RICHARD WEAR One of the best historians for the automotive industry passed away on June 20, 2020, at the age of 65. Richard (Dicken) Wear lost his battle with cancer at his home in Henderson, with his wife by his side. Although he fought a painful illness, his passing was peaceful. Dicken was born in Providence, Rhode Island, on October 1, 1954. He was a third-generation automotive engineer, with direct family roots to the manufacture of Brewster automobiles and the introduction of Rolls Royce in America, through his grandfather J.S. Inskip. Due to this family heritage, Dicken's passion throughout his life was auto design, testing, racing, and "all things cars." Throughout his life, he became a member or associate with many organizations to include: MPG, PAPA & AARWBA, IKF, WKA, CIK, SKUSA, SEMA, PAPA, SAE, RROC, IMSA, and others. In 2019, he was one of 3 organizers for the Rt 66 Kingman Street Drags. Dicken lived a very colorful and often embellished life, trying to cram in more adventures than any one person could achieve. For those of you who knew Dicken well, you know that in his world there were no accurate time clocks, and no real calendars, because no matter what he planned, there always seemed to be a new project, car problem, or friend needing help that always came first. So if he told you he would meet you tomorrow, it was likely a week from tomorrow. The only exception is the start of a race, a car auction, or a dinner invitation that included Bananas Foster in Monterey, or Filet Mignon anywhere. Those he was always on time. But even with the unlimited miles he traveled, the deals he concocted, the friends he loved, and business partners he dealt with throughout the years, in the end, he knew where his home was: in Henderson with his wife Sheryl, his daughter Leah, and his dog Ellie. Dicken is also survived by four other adult children living on the east and west coast. Dicken will be missed by so many who have their own memories to cherish. Due to Covid-19 virus concerns, there will be no public memorial service. Later in the year, his family will hold a private ceremony to scatter his ashes in the location most fitting. Please remember him in your own way and have a private ceremony that makes you smile or honor him with a donation to the American Cancer Society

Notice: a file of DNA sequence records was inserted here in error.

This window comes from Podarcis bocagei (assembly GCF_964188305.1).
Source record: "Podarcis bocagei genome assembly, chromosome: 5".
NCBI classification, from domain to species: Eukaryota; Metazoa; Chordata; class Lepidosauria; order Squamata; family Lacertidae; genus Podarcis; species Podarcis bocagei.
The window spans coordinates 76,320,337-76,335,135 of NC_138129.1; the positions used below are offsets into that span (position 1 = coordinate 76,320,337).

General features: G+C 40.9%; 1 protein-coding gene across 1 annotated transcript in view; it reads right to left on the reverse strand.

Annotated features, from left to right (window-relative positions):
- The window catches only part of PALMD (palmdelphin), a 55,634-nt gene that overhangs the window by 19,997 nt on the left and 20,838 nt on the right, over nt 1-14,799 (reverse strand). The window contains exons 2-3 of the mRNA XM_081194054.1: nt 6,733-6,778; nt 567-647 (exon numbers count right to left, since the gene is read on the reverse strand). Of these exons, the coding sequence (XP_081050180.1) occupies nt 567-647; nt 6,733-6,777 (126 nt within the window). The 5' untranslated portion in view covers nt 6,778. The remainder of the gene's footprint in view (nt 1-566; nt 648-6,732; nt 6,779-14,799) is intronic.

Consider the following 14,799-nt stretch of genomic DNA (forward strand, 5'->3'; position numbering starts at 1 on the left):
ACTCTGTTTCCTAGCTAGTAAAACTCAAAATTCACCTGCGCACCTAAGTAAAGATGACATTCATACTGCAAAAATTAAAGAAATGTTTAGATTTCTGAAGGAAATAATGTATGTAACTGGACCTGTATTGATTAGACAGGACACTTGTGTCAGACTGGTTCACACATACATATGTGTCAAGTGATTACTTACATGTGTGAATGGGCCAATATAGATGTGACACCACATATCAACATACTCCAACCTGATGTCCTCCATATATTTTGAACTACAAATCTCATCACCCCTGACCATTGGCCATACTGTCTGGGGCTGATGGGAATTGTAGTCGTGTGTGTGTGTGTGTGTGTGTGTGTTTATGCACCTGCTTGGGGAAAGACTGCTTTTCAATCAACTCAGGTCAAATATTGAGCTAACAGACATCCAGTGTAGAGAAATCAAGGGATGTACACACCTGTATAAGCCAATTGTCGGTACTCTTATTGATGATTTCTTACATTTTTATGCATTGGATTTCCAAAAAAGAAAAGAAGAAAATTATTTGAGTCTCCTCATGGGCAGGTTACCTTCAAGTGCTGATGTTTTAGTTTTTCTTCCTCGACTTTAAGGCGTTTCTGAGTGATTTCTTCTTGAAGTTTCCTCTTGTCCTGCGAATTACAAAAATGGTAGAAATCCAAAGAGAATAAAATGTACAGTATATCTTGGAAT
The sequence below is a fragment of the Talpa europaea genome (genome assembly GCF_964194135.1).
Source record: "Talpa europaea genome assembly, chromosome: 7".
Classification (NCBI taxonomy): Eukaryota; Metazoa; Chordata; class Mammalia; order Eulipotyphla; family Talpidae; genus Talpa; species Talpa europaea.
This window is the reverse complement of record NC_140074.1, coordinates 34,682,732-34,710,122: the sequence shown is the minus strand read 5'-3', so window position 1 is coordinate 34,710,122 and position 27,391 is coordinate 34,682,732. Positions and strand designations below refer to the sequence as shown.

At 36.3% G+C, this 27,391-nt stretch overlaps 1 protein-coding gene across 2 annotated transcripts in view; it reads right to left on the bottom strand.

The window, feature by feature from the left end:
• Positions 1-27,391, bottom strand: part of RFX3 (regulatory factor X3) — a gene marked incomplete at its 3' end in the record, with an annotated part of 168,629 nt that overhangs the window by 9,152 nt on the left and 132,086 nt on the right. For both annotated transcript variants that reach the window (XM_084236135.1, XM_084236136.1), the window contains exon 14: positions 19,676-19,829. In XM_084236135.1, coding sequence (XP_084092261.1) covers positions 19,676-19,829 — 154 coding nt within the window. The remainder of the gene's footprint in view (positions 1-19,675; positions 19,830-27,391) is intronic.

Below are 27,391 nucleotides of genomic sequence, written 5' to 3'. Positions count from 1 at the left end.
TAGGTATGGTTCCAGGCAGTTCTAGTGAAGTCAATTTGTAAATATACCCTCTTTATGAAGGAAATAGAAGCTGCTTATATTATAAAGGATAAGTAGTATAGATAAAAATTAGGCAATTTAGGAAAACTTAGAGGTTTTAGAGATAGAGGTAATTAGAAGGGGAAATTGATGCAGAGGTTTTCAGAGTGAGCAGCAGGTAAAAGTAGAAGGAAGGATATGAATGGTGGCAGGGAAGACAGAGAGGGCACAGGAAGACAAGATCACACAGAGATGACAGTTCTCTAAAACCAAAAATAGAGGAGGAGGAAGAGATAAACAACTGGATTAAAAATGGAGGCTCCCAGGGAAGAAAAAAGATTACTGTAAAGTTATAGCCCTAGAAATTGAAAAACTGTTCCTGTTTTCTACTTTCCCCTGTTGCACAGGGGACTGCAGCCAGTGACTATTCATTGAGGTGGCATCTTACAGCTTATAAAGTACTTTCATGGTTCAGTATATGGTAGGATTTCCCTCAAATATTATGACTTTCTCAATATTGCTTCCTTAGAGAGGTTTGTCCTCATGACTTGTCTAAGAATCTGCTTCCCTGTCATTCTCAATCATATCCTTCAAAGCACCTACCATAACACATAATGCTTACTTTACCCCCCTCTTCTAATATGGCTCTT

or Ronald McDonald House.